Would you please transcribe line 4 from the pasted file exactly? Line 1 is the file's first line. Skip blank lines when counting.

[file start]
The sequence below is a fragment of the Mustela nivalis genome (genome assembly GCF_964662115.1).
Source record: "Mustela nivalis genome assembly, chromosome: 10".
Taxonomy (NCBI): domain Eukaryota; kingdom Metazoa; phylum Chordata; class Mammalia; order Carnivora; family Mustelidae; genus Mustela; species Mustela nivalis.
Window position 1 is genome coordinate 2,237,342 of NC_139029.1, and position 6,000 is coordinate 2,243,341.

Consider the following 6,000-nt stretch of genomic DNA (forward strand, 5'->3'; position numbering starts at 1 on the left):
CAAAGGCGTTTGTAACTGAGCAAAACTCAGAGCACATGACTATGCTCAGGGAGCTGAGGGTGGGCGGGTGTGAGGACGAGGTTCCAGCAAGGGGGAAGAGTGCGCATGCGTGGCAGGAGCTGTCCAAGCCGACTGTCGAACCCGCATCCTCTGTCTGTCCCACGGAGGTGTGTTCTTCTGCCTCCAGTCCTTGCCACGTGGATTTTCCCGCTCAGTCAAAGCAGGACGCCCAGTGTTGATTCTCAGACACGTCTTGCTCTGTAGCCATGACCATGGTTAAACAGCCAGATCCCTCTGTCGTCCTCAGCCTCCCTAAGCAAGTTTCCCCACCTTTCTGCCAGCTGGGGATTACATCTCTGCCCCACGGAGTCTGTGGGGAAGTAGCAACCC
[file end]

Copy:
Window position 1 is genome coordinate 2,237,342 of NC_139029.1, and position 6,000 is coordinate 2,243,341.